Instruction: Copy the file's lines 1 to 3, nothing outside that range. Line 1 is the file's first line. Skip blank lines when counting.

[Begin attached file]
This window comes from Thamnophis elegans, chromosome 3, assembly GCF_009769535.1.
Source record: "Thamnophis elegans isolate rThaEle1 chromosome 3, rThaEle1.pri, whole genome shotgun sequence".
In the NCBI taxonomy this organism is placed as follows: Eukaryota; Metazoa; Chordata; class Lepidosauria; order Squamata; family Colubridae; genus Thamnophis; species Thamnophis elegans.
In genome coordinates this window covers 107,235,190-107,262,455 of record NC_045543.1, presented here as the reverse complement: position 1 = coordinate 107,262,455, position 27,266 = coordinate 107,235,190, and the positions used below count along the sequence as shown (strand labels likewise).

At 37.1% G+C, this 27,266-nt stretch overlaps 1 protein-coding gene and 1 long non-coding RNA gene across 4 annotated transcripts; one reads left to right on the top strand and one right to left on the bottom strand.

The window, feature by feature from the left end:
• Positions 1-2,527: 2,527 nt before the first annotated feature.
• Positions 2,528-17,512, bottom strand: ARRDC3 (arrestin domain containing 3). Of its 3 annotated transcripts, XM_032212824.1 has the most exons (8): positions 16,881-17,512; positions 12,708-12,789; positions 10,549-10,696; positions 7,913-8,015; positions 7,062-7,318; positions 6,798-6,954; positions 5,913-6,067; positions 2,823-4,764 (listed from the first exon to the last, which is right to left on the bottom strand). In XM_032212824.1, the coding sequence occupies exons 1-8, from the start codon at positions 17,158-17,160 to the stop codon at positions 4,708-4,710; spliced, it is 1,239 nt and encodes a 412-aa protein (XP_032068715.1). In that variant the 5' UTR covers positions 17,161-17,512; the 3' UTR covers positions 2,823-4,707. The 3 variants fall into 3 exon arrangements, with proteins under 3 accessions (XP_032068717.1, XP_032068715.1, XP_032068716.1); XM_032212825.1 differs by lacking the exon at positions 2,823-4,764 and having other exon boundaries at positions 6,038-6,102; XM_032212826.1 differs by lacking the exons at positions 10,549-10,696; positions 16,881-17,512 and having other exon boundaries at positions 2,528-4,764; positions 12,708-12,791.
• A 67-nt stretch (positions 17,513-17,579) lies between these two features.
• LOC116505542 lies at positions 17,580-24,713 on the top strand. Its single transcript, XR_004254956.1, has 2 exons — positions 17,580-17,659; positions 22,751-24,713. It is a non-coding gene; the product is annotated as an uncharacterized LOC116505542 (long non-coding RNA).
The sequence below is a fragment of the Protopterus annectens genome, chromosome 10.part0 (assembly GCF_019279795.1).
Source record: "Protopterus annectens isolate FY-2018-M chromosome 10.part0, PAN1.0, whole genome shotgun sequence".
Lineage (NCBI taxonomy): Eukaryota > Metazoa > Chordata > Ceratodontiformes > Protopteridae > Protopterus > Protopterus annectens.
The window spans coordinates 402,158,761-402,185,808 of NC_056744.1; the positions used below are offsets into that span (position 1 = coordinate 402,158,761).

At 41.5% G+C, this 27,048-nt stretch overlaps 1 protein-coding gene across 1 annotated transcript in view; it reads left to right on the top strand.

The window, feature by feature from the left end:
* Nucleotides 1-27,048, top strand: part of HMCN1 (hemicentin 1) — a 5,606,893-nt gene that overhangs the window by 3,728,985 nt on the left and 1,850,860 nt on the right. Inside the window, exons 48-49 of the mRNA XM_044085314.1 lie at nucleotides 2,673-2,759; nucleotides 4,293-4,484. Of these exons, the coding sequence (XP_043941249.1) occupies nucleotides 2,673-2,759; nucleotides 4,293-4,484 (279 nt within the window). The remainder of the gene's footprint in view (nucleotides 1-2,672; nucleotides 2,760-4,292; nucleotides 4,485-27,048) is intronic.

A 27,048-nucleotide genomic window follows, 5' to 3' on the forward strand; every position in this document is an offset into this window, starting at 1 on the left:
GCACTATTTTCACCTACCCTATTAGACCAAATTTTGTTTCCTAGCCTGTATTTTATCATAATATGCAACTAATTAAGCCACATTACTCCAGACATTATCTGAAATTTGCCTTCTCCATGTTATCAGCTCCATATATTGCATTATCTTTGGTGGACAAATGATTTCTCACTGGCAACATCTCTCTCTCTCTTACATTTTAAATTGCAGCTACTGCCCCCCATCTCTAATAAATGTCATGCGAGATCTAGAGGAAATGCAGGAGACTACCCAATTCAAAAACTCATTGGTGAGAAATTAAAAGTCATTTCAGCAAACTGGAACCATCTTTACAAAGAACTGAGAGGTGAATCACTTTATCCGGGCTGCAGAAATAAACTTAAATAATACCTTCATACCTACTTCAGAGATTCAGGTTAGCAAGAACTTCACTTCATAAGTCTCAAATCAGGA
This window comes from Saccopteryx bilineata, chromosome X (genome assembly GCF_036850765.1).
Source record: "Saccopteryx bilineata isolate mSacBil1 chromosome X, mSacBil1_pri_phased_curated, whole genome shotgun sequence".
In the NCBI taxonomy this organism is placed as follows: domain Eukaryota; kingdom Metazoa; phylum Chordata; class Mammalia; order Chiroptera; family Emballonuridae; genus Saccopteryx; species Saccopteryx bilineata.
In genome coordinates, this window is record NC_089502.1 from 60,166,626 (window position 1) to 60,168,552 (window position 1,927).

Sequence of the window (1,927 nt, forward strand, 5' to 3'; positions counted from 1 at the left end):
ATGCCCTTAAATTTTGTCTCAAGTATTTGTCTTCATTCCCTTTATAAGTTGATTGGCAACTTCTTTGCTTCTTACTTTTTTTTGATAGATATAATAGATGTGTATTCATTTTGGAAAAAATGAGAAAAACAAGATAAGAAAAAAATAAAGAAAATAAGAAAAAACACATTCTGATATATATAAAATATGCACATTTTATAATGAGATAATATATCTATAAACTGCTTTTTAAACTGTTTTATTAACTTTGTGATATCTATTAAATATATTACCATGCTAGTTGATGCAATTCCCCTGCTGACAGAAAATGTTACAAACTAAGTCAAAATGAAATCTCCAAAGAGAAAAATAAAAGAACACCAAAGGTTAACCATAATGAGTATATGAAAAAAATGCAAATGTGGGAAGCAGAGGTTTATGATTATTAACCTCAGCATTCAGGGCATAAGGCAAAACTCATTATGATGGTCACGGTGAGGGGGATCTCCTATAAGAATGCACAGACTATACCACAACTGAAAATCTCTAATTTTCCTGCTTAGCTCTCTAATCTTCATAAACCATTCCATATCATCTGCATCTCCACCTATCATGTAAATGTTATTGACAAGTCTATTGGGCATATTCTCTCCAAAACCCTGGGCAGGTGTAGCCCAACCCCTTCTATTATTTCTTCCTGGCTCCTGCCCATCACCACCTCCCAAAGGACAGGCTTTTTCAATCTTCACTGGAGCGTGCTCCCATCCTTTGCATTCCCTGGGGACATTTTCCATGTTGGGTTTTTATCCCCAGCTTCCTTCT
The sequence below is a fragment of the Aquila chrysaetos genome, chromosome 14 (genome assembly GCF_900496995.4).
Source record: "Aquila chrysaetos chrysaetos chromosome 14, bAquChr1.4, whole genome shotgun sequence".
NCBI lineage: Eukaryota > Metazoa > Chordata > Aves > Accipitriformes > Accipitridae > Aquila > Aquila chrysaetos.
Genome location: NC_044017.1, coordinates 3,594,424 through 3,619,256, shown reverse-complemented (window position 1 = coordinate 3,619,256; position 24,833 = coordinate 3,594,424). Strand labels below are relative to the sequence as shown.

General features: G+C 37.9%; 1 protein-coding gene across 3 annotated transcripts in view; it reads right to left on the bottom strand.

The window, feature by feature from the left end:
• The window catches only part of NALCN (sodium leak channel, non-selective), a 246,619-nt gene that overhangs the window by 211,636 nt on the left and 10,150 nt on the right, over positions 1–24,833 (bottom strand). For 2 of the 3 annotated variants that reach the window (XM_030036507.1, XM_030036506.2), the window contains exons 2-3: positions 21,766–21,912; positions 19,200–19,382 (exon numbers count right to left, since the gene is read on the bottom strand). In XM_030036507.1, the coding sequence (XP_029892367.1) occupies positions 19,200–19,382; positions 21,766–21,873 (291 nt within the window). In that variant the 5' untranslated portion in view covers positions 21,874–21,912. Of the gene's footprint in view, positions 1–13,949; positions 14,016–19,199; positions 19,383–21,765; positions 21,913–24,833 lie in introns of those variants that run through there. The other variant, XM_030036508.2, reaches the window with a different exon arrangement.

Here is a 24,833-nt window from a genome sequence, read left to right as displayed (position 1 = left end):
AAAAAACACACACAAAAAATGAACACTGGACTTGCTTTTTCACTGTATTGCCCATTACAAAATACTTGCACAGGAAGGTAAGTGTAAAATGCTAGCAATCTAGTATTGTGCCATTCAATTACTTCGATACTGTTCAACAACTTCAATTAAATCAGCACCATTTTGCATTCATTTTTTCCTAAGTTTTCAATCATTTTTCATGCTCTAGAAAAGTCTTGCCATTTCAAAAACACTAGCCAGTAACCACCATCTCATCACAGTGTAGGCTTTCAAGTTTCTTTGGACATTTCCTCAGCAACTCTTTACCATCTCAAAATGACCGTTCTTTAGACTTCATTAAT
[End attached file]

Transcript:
This window comes from Thamnophis elegans, chromosome 3, assembly GCF_009769535.1.
Source record: "Thamnophis elegans isolate rThaEle1 chromosome 3, rThaEle1.pri, whole genome shotgun sequence".
In the NCBI taxonomy this organism is placed as follows: Eukaryota; Metazoa; Chordata; class Lepidosauria; order Squamata; family Colubridae; genus Thamnophis; species Thamnophis elegans.